How to Find A Good Blog Rhythm
I participated in one the greatest Twitter chats with BlogElevated [Twitter account] about writing tips for bloggers this week! I was pleased to know what my answers were helpful to many participants. I have a writing process and default writing processes (aka what to do when I have writer’s block) for my blog. I loved the questions from the Twitter chat so much that I wanted to share some of my answers under these 5 key points about finding a blog rhythm. This is important to have because it will make writing much easier and less dreadful.
Consider the reader’s intended emotion
Everything I publish has to have a purpose. It has to make sense and it has to accomplish an end-goal. This end goal could be to create inspiration for my reader or to help them feel motivated to take action with the information I provide. I want my reader’s to feel like we’re in a conversation. I aim to evoke an emotion with my rant posts or push them to think differently about their lives and business. I write with purpose.
When you write, think about how you want someone who reads your blog post to feel after they’ve read your post. Consider the words associated with those emotions and write with those words in mind. In a previous post, I wrote about the 5 things your audience should feel when you post. These 5 things are important, but what matters is your intended outcome and your intended message. If you think about your end goal, a writing rhythm will come easier to you.
Choose a reasonable writing process
Just because someone has a certain writing process doesn’t mean you have to follow their process. If you like writing at 6am on a whim, do that! If you hate outlining before you write, don’t outline. If you are a spare of the moment writer, own it!
I like to batch write which means I create multiple outlines of topics I want to discuss and/or teach. Posting doesn’t happen all the time. Sometimes I can’t get my life together, but I do try my best to make it a habit to batch create. My entire writing process should be another blog post, but to sum it up, I outline my blogs then I return to write under those key points. This is usually how it goes:
Outline key points >> Write rough draft >> day break >> proof >> create graphics >> proof >> upload >> proof
I don’t force myself to write. I write without correcting my grammar. My grammar isn’t perfect with my blog because I don’t want it to be, but I do what I want –you should too! Find a writing process that will keep you consistent and happy. Forcing yourself to blog like someone else will cause you to dread blogging.
Change your writing location often
Where do you write? Where does your inspiration come from? There will be times when you can’t focus. There will be times when you develop writer’s block. It happens but it’s important to learn what inspires you. If you blog from your bed or your house, change locations when you get writer’s block. Visiting coffee shops help with creativity for many (including myself). You can also consider a work-cation. Find a hotel that you would love to stay at, get a room, and spend a night there. You may also consider taking a break from writing, exercising, and reading other blogs or books to get those creative juices flowing!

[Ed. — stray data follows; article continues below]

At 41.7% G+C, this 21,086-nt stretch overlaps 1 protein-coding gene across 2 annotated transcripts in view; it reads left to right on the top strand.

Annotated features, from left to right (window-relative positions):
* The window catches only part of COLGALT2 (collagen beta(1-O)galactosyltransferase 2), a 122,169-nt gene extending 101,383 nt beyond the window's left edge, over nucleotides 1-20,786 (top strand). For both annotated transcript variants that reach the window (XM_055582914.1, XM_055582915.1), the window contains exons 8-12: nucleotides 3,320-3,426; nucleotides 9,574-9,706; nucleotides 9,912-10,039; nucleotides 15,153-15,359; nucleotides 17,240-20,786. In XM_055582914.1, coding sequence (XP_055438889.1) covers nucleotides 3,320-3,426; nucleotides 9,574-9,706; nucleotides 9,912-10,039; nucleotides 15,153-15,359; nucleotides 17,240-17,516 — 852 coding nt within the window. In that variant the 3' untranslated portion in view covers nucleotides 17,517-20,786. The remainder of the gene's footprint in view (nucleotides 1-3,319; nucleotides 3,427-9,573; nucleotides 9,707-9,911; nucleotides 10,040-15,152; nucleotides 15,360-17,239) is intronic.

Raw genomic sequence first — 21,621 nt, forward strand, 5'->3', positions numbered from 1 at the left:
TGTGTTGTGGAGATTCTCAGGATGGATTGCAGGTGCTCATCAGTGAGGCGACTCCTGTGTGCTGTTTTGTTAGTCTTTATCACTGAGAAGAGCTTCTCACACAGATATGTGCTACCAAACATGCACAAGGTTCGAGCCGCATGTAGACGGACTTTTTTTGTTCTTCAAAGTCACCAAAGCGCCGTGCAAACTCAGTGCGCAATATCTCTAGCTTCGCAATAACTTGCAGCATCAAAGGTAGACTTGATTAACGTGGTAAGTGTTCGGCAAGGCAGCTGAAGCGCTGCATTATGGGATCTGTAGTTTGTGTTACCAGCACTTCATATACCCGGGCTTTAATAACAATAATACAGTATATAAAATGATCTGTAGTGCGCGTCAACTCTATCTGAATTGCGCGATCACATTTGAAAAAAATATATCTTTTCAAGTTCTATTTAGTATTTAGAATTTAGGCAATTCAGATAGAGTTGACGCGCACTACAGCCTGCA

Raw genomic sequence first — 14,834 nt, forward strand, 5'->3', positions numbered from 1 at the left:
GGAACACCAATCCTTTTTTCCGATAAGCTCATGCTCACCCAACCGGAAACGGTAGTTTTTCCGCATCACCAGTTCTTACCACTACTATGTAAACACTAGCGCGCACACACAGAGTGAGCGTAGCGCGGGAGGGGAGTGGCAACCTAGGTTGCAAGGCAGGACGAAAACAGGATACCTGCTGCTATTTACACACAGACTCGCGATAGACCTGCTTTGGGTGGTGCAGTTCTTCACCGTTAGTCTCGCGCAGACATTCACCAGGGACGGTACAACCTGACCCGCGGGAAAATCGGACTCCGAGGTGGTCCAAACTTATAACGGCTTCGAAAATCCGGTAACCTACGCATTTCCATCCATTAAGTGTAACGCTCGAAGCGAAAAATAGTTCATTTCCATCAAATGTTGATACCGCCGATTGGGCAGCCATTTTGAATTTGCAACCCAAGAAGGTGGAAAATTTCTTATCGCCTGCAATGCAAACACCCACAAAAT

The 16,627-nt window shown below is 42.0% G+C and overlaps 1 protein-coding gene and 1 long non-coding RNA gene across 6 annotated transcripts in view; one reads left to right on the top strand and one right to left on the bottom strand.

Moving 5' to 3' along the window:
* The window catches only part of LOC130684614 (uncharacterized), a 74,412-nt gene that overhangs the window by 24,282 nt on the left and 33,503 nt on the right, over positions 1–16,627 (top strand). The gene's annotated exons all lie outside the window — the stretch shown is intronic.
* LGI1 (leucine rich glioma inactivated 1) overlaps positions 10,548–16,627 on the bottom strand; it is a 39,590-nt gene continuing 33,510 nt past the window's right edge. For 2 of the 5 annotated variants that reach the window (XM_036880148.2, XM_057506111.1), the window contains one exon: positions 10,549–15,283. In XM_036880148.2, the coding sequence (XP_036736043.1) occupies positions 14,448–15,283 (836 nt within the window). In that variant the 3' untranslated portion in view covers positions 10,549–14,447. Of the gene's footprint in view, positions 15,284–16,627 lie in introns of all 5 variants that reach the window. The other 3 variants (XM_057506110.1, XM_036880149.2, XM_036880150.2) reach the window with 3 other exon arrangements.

Write last to first
Remember those feelings that you want your readers to leave with after reading your blog post? Create your final paragraph first with a call-to-action for your audience. A call-to-action can ask your audience to share your post, to sign up for your email list, or to download a content upgrade. Sometimes writing backward can help you create the rest of your post. Remember you make your own rules for your blog. Some of us work better backward and regardless of what that looks like to others, it helps our productivity tremendously.
After you write your final paragraph, create 3 to 7 points for your topic or begin your rough draft if outlining doesn’t work for you. Test your brain. Determine which direction is easier for you. I’ve started from the middle and the end before which created one of my most popular blogs. The goal is to learn your comfort pattern for writing and stick to it. Determine what allows you to produce the most value and productivity then create a system for it going forward.
Stick to creativity peaks
Sometimes you just have to start writing and forget all of these rules or time blocks you’ve created for yourself. Sometimes there is no system that could produce creativity. However, when creativity is high and present, take advantage of it even if it’s at 3 a.m. When your creativity peaks, just write about whatever is on your heart and create your blog title last! If you are a newbie, write the times you were able to write a blog post without any hesitation or blockage. If you write better on Thursdays at midnight, begin writing at that time. You may even write better after a good shower or meditation. Find your peak! The worse blog posts come when there is a force. It’s not written with passion and it doesn’t feel good.
Finding a good blog rhythm will help with consistency and writing habits. You’ll become a better writer once you learn how your brain responses to different things at different times. Pay attention to the things that make you flourish despite the order they’re in. Many people dread blogging because they don’t have an effective blog process. They dread blogging because they dislike lacking new, but relevant content ideas. Or, simply put, they don’t know what they’re doing. That’s why I created the blogger cheat sheets to take away any dreadful feelings about blogging. These cheat sheets will increase blog traffic as your influence. By applying all the tips, using the tools, and using resources provided, you can create a writing system and find your blog rhythm. The blogger cheat sheets provide must-have tips, a blog structure template + blog planner templates.